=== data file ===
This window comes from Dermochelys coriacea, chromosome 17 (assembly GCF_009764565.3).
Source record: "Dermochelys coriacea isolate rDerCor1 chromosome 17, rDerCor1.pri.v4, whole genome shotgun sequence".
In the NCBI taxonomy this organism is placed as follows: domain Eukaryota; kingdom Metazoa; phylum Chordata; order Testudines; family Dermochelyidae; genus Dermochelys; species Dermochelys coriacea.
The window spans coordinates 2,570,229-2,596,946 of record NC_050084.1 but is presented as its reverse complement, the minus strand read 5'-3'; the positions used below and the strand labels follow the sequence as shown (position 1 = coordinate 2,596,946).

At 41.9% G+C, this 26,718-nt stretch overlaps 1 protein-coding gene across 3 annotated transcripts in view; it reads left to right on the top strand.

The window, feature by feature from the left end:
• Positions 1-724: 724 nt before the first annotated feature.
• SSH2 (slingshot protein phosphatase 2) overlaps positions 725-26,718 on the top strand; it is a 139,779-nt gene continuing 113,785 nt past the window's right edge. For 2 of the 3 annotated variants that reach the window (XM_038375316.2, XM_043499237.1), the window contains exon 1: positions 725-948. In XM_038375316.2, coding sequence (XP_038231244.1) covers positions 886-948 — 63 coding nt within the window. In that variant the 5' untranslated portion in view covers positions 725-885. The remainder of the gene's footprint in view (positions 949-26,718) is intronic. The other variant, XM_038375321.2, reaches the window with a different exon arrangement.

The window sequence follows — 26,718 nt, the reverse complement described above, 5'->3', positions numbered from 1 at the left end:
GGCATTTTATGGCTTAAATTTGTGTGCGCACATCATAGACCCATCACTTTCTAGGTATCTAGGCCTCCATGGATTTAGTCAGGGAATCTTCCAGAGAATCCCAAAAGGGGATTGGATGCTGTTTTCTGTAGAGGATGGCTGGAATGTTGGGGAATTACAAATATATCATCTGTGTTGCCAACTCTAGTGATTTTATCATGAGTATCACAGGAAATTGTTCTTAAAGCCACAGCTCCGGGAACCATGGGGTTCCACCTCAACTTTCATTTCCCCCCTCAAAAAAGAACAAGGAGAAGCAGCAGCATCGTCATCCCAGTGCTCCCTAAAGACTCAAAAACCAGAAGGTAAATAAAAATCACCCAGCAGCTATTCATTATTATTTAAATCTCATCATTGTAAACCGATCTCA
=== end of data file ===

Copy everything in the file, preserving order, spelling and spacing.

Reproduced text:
This window comes from Dermochelys coriacea, chromosome 17 (assembly GCF_009764565.3).
Source record: "Dermochelys coriacea isolate rDerCor1 chromosome 17, rDerCor1.pri.v4, whole genome shotgun sequence".
In the NCBI taxonomy this organism is placed as follows: domain Eukaryota; kingdom Metazoa; phylum Chordata; order Testudines; family Dermochelyidae; genus Dermochelys; species Dermochelys coriacea.
The window spans coordinates 2,570,229-2,596,946 of record NC_050084.1 but is presented as its reverse complement, the minus strand read 5'-3'; the positions used below and the strand labels follow the sequence as shown (position 1 = coordinate 2,596,946).

At 41.9% G+C, this 26,718-nt stretch overlaps 1 protein-coding gene across 3 annotated transcripts in view; it reads left to right on the top strand.

The window, feature by feature from the left end:
• Positions 1-724: 724 nt before the first annotated feature.
• SSH2 (slingshot protein phosphatase 2) overlaps positions 725-26,718 on the top strand; it is a 139,779-nt gene continuing 113,785 nt past the window's right edge. For 2 of the 3 annotated variants that reach the window (XM_038375316.2, XM_043499237.1), the window contains exon 1: positions 725-948. In XM_038375316.2, coding sequence (XP_038231244.1) covers positions 886-948 — 63 coding nt within the window. In that variant the 5' untranslated portion in view covers positions 725-885. The remainder of the gene's footprint in view (positions 949-26,718) is intronic. The other variant, XM_038375321.2, reaches the window with a different exon arrangement.

The window sequence follows — 26,718 nt, the reverse complement described above, 5'->3', positions numbered from 1 at the left end:
GGCATTTTATGGCTTAAATTTGTGTGCGCACATCATAGACCCATCACTTTCTAGGTATCTAGGCCTCCATGGATTTAGTCAGGGAATCTTCCAGAGAATCCCAAAAGGGGATTGGATGCTGTTTTCTGTAGAGGATGGCTGGAATGTTGGGGAATTACAAATATATCATCTGTGTTGCCAACTCTAGTGATTTTATCATGAGTATCACAGGAAATTGTTCTTAAAGCCACAGCTCCGGGAACCATGGGGTTCCACCTCAACTTTCATTTCCCCCCTCAAAAAAGAACAAGGAGAAGCAGCAGCATCGTCATCCCAGTGCTCCCTAAAGACTCAAAAACCAGAAGGTAAATAAAAATCACCCAGCAGCTATTCATTATTATTTAAATCTCATCATTGTAAACCGATCTCA